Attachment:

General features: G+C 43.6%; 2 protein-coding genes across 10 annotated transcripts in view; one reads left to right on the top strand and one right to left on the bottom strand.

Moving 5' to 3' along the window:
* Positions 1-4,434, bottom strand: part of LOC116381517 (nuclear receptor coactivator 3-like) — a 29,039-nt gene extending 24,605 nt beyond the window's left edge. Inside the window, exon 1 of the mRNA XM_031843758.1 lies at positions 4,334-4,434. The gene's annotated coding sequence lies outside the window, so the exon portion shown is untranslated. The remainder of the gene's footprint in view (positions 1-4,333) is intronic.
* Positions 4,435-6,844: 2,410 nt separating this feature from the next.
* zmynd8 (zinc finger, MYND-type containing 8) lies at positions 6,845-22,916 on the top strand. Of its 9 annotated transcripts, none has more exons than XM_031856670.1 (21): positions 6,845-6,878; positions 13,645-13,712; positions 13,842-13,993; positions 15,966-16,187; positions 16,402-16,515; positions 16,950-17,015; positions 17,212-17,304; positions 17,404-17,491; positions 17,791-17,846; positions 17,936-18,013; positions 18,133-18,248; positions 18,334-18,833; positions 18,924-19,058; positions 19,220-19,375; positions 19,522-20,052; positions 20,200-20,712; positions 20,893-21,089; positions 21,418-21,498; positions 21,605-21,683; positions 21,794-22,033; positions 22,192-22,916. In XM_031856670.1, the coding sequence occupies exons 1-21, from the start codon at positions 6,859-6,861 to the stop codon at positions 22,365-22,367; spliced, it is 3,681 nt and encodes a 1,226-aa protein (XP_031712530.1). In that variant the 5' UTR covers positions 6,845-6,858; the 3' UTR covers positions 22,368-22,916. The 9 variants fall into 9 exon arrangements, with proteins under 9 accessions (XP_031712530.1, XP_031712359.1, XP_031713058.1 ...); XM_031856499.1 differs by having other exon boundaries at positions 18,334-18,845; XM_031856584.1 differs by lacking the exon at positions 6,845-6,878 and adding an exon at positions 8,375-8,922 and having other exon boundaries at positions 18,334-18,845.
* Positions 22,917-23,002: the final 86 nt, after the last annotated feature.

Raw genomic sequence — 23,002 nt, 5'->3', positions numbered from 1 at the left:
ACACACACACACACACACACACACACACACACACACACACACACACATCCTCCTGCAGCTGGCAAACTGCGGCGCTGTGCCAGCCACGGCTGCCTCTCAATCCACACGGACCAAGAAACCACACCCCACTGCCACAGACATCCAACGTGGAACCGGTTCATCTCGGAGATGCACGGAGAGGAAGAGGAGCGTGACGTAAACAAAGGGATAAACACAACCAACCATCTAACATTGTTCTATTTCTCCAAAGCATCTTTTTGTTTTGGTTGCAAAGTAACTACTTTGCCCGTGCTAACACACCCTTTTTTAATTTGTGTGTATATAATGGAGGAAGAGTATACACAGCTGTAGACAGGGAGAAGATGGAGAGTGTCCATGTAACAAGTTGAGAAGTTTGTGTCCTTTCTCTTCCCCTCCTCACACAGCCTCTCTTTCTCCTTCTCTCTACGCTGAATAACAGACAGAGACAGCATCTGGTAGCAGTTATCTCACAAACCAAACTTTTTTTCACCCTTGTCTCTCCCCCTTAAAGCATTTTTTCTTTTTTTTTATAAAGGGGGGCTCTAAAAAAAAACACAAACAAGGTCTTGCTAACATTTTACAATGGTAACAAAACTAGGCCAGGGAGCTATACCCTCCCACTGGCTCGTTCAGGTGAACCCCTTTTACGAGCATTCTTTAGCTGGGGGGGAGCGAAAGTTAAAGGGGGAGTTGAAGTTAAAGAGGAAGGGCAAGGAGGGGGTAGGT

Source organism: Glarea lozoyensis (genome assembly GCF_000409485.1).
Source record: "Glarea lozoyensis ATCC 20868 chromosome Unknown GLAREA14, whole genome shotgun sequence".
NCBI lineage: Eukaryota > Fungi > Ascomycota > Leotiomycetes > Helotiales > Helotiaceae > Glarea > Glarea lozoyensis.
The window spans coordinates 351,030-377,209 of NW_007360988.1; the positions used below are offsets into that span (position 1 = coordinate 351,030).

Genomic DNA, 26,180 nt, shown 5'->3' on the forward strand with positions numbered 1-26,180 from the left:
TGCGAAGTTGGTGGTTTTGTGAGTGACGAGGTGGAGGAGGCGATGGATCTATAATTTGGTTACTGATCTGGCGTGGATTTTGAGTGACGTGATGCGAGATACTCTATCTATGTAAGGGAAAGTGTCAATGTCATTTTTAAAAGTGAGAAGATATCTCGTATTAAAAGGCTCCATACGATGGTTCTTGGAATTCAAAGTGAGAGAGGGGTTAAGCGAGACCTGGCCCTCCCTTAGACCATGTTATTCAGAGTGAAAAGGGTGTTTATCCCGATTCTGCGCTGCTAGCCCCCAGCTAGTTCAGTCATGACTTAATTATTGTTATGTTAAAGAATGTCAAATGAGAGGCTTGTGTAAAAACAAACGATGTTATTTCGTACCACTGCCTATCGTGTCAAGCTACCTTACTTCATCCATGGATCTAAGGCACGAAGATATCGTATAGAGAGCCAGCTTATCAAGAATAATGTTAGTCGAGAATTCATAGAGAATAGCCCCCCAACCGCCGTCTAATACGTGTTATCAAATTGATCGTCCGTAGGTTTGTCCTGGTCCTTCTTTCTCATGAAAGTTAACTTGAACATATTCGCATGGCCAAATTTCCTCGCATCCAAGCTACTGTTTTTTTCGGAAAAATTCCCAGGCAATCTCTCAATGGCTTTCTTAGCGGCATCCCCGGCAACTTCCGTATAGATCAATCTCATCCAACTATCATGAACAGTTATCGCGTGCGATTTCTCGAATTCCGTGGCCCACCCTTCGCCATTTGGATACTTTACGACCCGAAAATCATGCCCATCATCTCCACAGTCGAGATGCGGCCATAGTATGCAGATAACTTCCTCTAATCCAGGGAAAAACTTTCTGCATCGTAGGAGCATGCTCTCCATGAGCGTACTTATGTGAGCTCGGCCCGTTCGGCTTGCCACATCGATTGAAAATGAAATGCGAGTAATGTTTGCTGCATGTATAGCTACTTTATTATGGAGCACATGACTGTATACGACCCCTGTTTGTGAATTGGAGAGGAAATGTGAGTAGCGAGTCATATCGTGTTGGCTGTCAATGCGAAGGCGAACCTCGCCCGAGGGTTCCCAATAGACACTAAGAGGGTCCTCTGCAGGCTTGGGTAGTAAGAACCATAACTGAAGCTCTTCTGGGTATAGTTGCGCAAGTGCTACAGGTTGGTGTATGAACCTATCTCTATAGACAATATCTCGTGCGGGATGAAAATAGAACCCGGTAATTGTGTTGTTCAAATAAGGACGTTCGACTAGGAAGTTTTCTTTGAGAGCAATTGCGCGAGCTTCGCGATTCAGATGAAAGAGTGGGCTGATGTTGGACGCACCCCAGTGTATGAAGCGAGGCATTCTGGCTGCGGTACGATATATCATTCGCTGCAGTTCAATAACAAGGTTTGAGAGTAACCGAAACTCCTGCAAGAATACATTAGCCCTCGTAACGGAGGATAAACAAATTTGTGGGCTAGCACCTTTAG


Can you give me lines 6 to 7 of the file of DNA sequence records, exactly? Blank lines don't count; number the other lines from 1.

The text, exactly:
* Positions 22,917-23,002: the final 86 nt, after the last annotated feature.

Raw genomic sequence — 23,002 nt, 5'->3', positions numbered from 1 at the left: